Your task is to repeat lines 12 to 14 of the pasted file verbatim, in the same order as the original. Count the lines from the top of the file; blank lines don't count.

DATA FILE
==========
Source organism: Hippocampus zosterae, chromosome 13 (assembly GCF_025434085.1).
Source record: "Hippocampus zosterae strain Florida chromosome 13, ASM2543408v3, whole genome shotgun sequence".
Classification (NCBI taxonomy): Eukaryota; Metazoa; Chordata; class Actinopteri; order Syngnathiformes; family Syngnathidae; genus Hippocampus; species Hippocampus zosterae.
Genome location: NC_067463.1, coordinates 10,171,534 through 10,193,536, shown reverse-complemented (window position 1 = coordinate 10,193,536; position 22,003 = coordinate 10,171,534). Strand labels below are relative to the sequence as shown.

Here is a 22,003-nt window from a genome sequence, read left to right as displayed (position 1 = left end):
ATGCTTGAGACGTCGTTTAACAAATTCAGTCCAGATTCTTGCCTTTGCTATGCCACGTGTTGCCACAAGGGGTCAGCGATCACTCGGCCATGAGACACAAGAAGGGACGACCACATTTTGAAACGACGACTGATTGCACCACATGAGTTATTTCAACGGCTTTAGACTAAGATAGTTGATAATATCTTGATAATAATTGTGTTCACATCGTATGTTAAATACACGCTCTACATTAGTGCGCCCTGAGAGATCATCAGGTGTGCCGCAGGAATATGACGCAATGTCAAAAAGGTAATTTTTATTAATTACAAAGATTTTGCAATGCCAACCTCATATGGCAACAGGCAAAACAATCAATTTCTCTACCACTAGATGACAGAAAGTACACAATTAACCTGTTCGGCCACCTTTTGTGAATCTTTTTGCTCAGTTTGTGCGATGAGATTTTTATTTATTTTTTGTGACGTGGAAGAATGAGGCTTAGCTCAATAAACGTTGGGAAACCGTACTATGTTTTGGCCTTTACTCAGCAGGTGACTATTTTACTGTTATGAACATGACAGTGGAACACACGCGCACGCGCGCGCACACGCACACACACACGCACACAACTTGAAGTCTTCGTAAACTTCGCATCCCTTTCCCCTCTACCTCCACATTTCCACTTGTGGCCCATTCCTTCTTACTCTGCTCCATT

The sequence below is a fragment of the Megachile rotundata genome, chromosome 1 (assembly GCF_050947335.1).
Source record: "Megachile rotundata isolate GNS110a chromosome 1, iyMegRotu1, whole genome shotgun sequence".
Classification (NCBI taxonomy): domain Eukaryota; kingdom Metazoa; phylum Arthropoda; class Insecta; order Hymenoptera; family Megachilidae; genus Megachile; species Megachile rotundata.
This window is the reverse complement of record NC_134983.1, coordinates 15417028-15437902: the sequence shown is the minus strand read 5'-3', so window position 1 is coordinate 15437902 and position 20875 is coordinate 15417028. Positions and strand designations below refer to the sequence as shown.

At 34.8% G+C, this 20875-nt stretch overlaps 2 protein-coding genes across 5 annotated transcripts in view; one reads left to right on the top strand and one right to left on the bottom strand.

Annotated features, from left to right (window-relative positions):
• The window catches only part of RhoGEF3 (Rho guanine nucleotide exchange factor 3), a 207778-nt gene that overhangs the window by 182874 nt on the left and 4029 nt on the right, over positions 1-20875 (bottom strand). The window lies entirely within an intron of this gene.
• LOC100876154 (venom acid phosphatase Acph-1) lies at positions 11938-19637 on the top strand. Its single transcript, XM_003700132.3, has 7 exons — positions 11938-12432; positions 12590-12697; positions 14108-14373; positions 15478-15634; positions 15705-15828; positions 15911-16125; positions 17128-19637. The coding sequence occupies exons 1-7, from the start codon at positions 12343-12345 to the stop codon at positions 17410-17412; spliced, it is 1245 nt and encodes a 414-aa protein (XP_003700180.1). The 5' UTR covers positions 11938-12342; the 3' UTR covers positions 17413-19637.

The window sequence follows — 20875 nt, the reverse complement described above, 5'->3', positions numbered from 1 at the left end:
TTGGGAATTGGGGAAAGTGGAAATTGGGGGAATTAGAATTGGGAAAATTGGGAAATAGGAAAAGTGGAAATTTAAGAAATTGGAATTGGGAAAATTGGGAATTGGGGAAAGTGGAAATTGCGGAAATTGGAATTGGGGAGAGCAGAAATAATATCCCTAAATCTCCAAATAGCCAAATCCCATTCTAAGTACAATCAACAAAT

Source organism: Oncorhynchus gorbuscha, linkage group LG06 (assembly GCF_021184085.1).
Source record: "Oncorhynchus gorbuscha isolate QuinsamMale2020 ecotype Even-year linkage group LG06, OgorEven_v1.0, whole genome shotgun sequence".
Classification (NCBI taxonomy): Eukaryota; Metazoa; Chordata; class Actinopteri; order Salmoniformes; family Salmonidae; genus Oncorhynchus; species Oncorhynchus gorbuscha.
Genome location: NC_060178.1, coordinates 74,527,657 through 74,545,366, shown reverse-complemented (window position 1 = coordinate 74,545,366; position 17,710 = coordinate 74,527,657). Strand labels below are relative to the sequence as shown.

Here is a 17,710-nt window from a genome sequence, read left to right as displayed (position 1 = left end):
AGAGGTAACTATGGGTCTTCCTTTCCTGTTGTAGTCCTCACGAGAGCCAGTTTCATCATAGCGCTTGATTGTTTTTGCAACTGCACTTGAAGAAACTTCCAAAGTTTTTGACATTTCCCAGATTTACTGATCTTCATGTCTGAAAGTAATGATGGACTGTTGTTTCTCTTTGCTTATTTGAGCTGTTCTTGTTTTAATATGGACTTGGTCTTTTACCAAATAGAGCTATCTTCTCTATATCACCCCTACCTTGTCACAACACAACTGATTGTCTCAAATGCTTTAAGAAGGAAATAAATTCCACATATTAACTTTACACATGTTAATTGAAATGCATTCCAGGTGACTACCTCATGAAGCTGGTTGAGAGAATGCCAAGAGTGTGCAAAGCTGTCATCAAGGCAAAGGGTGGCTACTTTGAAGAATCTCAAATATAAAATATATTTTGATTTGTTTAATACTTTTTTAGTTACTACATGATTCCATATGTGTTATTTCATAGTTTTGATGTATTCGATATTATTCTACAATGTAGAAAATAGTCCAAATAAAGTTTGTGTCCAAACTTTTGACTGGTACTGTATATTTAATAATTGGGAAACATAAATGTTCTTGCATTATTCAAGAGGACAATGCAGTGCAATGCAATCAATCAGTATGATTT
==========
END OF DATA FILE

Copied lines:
Annotated features, from left to right (window-relative positions):
• The window catches only part of RhoGEF3 (Rho guanine nucleotide exchange factor 3), a 207778-nt gene that overhangs the window by 182874 nt on the left and 4029 nt on the right, over positions 1-20875 (bottom strand). The window lies entirely within an intron of this gene.
• LOC100876154 (venom acid phosphatase Acph-1) lies at positions 11938-19637 on the top strand. Its single transcript, XM_003700132.3, has 7 exons — positions 11938-12432; positions 12590-12697; positions 14108-14373; positions 15478-15634; positions 15705-15828; positions 15911-16125; positions 17128-19637. The coding sequence occupies exons 1-7, from the start codon at positions 12343-12345 to the stop codon at positions 17410-17412; spliced, it is 1245 nt and encodes a 414-aa protein (XP_003700180.1). The 5' UTR covers positions 11938-12342; the 3' UTR covers positions 17413-19637.